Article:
click to enlarge Letters to the editor 7/14/22
Helping Hands received funding from the Illinois Housing Development Authority for an apartment complex on Park Street to provide 22 units of permanent supportive housing. A single-family rental home currently occupies the property, which was rezoned to allow for multifamily development, over neighbors’ objections.

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Most of the conversations about helping people get off Springfield's streets over the past two decades have revolved around emergency shelter and day services. While these are necessary resources for unhoused individuals, in and of themselves they cannot end chronic homelessness, which is the goal of the Heartland Continuum of Care.

With a July 5 vote, the Springfield City Council showed its willingness to move in a new, exciting direction – to utilize federally allocated dollars more effectively by supporting the construction of 22 new permanent supportive housing units (see page 3 for related story).

Developing and expanding immediate housing with long-term leasing or rental assistance, combined with supportiveservices, is a crucial and effective component for solving the problem of homelessness in Sangamon County.  The council sanctioned the use of $800,000 from the city's federal allotment of HOME Investment Partnerships Program funds for this project.

Cities may utilize HOME funds for building, buying and/or rehabilitating affordable housing for rent or homeownership, or providing direct rental assistance to low-income people. At the end of May, the city had $1,754,034 available to commit from HOME funds.

This relatively small investment supports another $5.2 million grant for the project from the Illinois Housing Development Authority. The most effective communities throughout the U.S. have leveraged Community Development Block Grants, HOME and local operating funding to create the capacity for housing solutions and supportive services to be delivered at a scale that can end homelessness. For that scale to happen here, we can't do what we have always done. 

Let's build on this vote to start making more intentional investments in the housing resources and supportive services necessary for people to become stably housed.

Josh Sabo, coordinator
Heartland Continuum of Care



Several points should be made concerning the article about the Pre-Trial Fairness Act ("Illinois ends cash bail," June 23).

First, Sheriff Jack Campbell and Police Chief Ken Scarlette both surely realize that everyone in jail before trial is innocent until proven guilty. They are not, in fact, criminals or necessarily violent.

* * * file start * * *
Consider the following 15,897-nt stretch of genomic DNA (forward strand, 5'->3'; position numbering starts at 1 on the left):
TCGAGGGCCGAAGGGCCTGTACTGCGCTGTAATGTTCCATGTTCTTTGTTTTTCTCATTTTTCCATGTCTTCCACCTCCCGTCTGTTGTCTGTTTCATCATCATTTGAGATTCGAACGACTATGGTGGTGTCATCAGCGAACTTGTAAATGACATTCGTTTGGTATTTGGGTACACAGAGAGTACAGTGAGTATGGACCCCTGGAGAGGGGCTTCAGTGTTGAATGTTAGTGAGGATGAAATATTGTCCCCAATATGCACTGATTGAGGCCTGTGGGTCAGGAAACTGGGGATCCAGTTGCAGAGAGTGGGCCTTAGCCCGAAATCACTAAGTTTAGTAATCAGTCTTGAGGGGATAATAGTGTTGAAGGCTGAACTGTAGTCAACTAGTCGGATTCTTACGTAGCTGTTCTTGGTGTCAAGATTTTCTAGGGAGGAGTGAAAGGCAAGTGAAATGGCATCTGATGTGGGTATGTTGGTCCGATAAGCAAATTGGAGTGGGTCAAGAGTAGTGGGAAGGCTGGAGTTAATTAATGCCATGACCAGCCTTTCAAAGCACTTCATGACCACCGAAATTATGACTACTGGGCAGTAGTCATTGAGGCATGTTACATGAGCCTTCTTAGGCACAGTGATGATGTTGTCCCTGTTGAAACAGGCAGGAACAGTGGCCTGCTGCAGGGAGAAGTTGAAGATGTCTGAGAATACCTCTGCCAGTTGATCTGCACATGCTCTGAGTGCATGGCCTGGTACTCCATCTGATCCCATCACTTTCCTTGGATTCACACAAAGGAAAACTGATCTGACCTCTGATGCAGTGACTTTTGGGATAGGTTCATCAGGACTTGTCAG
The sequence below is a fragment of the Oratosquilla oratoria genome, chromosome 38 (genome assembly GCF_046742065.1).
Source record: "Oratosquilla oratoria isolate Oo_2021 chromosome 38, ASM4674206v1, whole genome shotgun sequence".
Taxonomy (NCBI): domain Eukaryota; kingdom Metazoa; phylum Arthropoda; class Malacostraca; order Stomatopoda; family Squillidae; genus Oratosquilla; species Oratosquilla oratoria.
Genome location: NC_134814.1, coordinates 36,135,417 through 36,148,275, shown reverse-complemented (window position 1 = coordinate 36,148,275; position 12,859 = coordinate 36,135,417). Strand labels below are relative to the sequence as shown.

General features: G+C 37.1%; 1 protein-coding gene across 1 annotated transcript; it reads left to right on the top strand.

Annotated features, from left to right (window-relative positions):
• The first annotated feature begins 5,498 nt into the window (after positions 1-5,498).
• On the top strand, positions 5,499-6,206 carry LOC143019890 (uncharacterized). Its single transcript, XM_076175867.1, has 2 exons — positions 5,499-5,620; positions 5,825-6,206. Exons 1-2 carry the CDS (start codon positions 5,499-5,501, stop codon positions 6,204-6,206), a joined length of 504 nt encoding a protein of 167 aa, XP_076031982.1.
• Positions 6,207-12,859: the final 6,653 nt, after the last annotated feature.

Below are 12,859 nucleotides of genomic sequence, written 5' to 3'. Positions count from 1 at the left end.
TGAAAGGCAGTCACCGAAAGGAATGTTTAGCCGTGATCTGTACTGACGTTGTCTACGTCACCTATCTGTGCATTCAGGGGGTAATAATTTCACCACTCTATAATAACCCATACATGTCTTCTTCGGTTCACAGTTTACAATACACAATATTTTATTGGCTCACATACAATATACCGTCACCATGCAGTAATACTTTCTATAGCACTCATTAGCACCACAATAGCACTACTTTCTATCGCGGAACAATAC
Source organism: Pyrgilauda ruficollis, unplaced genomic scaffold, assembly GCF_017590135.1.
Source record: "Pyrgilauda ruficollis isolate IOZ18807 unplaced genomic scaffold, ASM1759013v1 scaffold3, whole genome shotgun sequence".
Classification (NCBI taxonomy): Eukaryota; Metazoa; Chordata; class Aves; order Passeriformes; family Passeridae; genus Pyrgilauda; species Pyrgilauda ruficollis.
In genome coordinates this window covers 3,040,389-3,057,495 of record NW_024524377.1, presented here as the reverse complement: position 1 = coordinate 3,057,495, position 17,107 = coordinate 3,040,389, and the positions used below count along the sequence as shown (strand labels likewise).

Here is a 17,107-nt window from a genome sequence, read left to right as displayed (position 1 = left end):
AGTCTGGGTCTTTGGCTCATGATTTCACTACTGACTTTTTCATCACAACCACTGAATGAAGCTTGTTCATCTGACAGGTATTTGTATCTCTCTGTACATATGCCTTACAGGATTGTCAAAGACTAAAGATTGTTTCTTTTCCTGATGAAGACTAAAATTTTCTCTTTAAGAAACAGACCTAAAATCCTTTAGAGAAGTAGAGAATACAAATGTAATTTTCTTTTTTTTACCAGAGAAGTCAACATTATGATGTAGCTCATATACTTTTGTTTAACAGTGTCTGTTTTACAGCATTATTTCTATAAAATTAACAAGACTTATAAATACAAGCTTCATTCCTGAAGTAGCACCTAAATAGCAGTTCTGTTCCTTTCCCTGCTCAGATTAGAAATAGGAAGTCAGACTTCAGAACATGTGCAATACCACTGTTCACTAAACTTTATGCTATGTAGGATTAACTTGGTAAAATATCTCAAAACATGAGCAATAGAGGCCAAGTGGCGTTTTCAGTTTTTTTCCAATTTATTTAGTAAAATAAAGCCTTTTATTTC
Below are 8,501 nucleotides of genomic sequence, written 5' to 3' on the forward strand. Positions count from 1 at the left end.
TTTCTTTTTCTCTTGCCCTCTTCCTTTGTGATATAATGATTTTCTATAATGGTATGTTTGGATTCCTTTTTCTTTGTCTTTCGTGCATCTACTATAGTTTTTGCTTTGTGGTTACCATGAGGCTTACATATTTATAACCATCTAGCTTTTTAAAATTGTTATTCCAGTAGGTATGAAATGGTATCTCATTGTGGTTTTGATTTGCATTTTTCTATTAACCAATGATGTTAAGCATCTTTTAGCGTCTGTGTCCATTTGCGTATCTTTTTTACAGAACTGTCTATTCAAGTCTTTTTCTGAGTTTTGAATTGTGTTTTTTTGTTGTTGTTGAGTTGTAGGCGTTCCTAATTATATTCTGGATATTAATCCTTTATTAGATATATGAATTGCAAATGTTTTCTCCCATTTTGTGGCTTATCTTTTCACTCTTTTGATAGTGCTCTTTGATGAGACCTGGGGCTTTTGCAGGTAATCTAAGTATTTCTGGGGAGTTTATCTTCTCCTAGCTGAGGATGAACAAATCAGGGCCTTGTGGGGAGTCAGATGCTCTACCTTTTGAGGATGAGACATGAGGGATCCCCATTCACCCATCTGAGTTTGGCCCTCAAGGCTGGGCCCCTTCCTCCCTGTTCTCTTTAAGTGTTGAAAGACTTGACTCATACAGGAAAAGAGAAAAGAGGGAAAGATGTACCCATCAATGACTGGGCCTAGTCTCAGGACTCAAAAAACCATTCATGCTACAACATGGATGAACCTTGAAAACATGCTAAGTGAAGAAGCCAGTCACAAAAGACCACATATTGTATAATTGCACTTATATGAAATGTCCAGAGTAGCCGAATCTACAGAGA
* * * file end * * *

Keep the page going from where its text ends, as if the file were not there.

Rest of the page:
Second, poorer people are more likely to be held in jail pre-trial, but that doesn't make them more guilty than wealthier people who can afford bail.

Third, poor people held in jail pre-trial can lose their employment, housing, access to family and suffer declining health, even if they are ultimately found not guilty.

Finally, I object to Sen. Steve McClure's characterization of the Faith Coalition for the Common Good. Its membership is diverse, racially and politically; the common denominator is faith, which I hope Sen. McClure can support.

Susan Allen



You see on TV daily the effects of misinformation and lies being spread throughout all areas of our government. When you see it in your own town, it makes you shake your head and hope someone in government starts paying attention to data and statistics. 

For Sheriff Jack Campbell to imply that ending cash bail will lead to more crime in our city is highly unprofessional and shows that he is not only lacking in knowledge, but he is letting his personal political views cloud his judgement. If he and his team really wanted to help with crime in our area, they would spend more time researching and implementing better ways to run their office, as opposed to spreading misinformation and negativity affecting the views of other uninformed people. 

The data is there, but it doesn't fit the narrative Campbell's office wants to put out, which is apparently that they would prefer to further disrupt potentially innocent people's lives by keeping them in jail – away from their family and job – all on the taxpayer's dime. 

And conveniently, by creating this narrative, any and all crime will now be dismissed by the sheriff's office as a casualty of losing cash bail in the state, allowing the office to not hold themselves accountable. 

Kristin Barnett

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